Last edited: Nov 21, 2011

5. OnlyMeValued Senior Member

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As far as we can tell, gravitational attraction is infinite. We can observe the interaction of galaxies and galactic clusters where the distances approach if not exceed the 100 million LYs you suggest.

To the best of my knowledge gravitation cannot be applied at subatomic scales. The most likely reason is that at those distances electromagnetic and nuclear forces exceed any gravitational influences. Gravitation seems at present to be insignificant at subatomic scales.

I'm pretty sure gravitation has been extended to the scale of an atom and remained consistent with macroscopic experience. But nothing below that scale seems either experimentally practical or functionally observable.

The hypothetical you propose involving a neutron, is inconsistent with everything that we current understand about subatomic particles. Theoretically you could separate a neutron into an electron and a proton (and an anti neutrino). At that time you would have electromagnetic or charge related forces far exceeding any gravitational interaction. Trying to divide a neutron in any other manner would result in short lived particles like pions, muons, neutrinos and perhaps photons. The exact composition and mixture would be better described by someone more familiar with QM than I.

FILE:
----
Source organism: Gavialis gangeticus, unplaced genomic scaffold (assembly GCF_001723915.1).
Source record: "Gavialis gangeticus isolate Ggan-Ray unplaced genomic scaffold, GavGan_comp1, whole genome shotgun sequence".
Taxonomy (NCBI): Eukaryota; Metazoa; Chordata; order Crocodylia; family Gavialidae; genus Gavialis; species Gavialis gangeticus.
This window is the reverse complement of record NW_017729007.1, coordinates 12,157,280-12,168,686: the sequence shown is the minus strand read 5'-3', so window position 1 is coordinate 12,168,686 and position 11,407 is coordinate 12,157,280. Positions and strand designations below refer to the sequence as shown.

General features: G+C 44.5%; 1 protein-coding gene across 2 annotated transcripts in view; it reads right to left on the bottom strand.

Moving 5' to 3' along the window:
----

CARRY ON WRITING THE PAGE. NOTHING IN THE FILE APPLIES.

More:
7. ReikuBannedBanned

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Awwww... Trippy why?

I was wanting to see if Tach was even capable of doing this ''integral?''

8. TrippyALEA IACTA ESTStaff Member

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Sorry :3

I'm just a chemist, what do I know, maybe I should stick to water quality eh? Besides, I think the fact that he spent the best part of a page evading doing so is fairly indicative of the fact that even if he can, he won't.

9. ReikuBannedBanned

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Not at all. In the end, you were much more helpful I guess than Tach. Atleast you didn't come in and poke fun at Robbitybob for not being able to do it. :shrug:

10. TrippyALEA IACTA ESTStaff Member

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It sometimes amuses me, many physicists seem to view chemistry as being the wet and dirty part of physics. To the point where there is an individual on another forum I frequent that takes every opportunity to run them down.

But I recently came accross a quote that I like:
"Chemistry has been termed by the physicist as the messy part of physics, but that is no reason why the physicists should be permitted to make a mess of chemistry when they invade it."

-Frederick Soddy

11. ReikuBannedBanned